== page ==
Chart of the week: Manager performance gaps by strategy

Average return dispersion since 2001(top vs. bottom quartiles) 0% 5% 10% 15% 20% 25% Corporate bonds High yield bonds Large cap Mid cap Small cap Private equity Alternatives PERFORMANCE DIFFERENTIAL BETWEEN TOP- AND LOWER-TIER MANAGERS ACROSS STRATEGIES Sources: Fund categories filtered by Morningstar, as of June 30, 2016. Fund performance data from Bloomberg, as of June 30, 2016. The chart represents the difference in annualized returns over the 2001–2014 time period between the top (75th percentile) and bottom (25th percentile) quartile.

  • An alternative manager’s ability can have a more significant impact on returns when compared to traditional investment strategies.
  • As the above chart highlights, the average annual difference in returns between the top- and bottom-quartile traditional investment strategies, such as domestic investment grade bond and stock funds, is just 4.4%.18
  • Investing in alternative asset classes, however, relies less on publicly available data and more on a manager’s ability to analyze and underwrite its investments.
  • Perhaps as a result, the average annual difference in returns between the top- and bottom-quartile private equity managers is more than 16%. For alternative asset fund managers more broadly, the average annual dispersion is nearly 23%.18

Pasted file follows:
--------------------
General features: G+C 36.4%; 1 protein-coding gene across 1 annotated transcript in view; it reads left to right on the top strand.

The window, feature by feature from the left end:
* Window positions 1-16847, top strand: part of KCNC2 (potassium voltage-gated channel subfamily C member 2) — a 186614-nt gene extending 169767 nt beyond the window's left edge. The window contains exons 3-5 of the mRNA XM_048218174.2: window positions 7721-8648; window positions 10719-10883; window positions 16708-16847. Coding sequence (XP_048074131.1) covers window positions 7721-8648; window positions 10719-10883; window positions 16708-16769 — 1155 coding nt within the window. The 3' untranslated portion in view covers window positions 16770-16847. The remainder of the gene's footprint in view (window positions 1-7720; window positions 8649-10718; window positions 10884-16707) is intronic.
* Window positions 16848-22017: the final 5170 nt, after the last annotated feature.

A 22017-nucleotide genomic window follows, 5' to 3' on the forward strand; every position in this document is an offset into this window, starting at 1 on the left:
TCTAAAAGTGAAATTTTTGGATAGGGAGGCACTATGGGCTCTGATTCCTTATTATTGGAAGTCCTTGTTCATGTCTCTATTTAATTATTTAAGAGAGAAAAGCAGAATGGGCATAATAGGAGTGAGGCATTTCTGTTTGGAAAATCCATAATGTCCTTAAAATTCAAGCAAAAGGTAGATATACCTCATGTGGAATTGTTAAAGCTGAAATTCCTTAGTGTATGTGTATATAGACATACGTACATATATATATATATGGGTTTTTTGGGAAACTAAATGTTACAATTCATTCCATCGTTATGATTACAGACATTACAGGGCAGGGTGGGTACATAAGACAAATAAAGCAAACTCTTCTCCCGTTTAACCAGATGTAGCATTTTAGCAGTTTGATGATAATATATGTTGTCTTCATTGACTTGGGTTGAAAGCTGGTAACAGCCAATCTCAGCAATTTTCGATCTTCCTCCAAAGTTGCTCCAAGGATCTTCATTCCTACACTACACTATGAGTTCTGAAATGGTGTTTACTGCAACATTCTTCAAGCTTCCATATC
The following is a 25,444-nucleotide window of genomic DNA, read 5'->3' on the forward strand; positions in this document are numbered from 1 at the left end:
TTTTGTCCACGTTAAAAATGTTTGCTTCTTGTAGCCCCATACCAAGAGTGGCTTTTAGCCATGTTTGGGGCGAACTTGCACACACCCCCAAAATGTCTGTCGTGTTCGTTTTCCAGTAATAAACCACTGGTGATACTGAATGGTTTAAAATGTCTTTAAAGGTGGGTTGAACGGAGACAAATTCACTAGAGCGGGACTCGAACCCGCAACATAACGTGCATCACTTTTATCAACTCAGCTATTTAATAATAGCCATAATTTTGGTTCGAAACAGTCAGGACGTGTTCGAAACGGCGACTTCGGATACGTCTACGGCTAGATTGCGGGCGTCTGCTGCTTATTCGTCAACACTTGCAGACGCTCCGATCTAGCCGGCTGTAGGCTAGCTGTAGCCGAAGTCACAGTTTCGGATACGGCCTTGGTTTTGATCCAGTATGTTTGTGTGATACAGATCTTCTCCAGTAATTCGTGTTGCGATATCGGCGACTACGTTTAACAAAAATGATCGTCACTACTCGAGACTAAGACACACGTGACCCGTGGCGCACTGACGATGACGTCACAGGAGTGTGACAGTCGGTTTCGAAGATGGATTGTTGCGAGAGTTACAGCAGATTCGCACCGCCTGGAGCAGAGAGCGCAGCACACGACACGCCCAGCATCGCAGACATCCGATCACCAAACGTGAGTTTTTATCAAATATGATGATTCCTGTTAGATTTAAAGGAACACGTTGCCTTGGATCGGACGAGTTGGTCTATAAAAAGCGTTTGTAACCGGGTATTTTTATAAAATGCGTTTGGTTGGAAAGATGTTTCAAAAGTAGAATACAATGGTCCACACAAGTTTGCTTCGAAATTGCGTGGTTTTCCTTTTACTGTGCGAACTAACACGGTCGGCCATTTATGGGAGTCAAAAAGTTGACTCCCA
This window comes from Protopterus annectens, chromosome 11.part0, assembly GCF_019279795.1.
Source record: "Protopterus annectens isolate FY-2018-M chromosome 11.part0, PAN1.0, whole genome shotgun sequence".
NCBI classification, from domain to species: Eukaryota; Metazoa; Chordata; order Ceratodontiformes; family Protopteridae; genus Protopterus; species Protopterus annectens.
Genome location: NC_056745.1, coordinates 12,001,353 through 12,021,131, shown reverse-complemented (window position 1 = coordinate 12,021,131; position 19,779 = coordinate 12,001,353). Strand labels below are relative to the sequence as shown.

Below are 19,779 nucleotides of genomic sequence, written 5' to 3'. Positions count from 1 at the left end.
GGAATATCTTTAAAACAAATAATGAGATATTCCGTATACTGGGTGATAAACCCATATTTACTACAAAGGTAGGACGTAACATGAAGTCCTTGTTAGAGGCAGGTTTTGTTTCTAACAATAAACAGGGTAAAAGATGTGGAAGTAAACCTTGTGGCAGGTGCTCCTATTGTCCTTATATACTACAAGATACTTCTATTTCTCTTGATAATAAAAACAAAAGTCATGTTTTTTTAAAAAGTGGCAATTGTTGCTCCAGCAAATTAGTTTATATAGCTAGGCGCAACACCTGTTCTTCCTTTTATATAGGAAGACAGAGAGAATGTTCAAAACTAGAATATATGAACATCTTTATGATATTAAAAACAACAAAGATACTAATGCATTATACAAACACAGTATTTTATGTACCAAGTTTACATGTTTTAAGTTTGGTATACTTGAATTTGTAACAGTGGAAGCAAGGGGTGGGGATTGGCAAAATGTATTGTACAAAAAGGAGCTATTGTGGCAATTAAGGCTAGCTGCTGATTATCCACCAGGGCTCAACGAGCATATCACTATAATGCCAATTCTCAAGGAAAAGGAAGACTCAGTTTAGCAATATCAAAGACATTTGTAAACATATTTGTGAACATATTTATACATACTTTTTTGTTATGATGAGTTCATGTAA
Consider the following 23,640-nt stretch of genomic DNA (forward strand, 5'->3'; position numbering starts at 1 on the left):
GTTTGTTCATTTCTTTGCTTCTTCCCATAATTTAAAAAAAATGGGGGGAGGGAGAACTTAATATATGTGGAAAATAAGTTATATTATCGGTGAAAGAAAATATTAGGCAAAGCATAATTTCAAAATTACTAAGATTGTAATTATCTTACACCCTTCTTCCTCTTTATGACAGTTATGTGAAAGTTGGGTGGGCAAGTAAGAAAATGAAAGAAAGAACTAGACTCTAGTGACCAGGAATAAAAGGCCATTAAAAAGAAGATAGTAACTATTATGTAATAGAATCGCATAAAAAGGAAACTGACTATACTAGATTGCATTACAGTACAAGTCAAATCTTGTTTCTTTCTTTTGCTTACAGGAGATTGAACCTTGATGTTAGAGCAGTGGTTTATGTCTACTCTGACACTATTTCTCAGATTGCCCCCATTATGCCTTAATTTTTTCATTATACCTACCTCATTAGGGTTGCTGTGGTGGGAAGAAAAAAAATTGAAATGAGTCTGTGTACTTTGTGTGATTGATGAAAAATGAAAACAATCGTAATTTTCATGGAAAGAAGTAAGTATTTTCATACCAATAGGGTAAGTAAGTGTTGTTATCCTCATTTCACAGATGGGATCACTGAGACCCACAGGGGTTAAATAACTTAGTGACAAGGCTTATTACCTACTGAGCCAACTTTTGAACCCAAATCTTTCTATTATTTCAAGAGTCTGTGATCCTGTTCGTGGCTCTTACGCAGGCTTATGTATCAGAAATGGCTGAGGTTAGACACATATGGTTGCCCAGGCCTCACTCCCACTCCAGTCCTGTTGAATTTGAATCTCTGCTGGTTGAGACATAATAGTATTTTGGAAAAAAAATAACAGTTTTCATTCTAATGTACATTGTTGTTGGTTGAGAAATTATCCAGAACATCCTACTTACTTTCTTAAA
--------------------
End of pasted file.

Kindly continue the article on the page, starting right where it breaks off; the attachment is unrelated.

1 Bloomberg based on CME data
2 Institute for Supply Management, http://bit.ly/1OVnkqn.
3 U.S. Department of Labor, http://bit.ly/1gck641.
4 Federal Reserve Bank of St. Louis, http://bit.ly/292Tgue.
5 Thomson Reuters Lipper via S&P Global Market Intelligence: http://bit.ly/2bYmThl.
6 Bank of America Merrill Lynch High Yield Master II Index.
7 Bank of America Merrill Lynch High Yield Master II Index, yield to worst.
8 Credit Suisse Leveraged Loan Index.
9 Credit Suisse Leveraged Loan Index, based on a three-year maturity.
10 The Wall Street Journal, http://on.wsj.com/2bWfKCZ.
11 Federal Reserve Bank of St. Louis, http://bit.ly/29ecBfp.
12 European Central Bank, http://bit.ly/2bXWLDj.
13 Bloomberg, http://bloom.bg/2cbjdOE.
14 MarketWatch, http://on.mktw.net/2czvzfM.
15 Financial Times, http://on.ft.com/2c3NtZJ.
16 CNBC, http://cnb.cx/2c3gvsp.
17 Barrons, http://on.barrons.com/2cfl5Uf.
18 Fund categories filtered by Morningstar, as of June 30, 2016. Fund performance data from Bloomberg, as of June 30, 2016. The chart represents the difference in annualized returns over the 2001 – 2014 time period between the top (75th percentile) and bottom (25th percentile) quartile.

The Alternative Thinking Week in Review market commentary and any accompanying data (“Market Commentary”) is for informational purposes only and shall not be considered an investment recommendation or promotion of FS Investments or any FS Investments fund. The Market Commentary is subject to change at any time based on market or other conditions, and FS Investments and FS Investment Solutions, LLC disclaim any responsibility to update such Market Commentary. The Market Commentary should not be relied on as investment advice, and because investment decisions for the FS Investments funds are based on numerous factors, may not be relied on as an indication of the investment intent of any FS Investments fund. None of FS Investments, its funds, FS Investment Solutions, LLC or their respective affiliates can be held responsible for any direct or incidental loss incurred as a result of any reliance on the Market Commentary or other opinions expressed therein. Any discussion of past performance should not be used as an indicator of future results.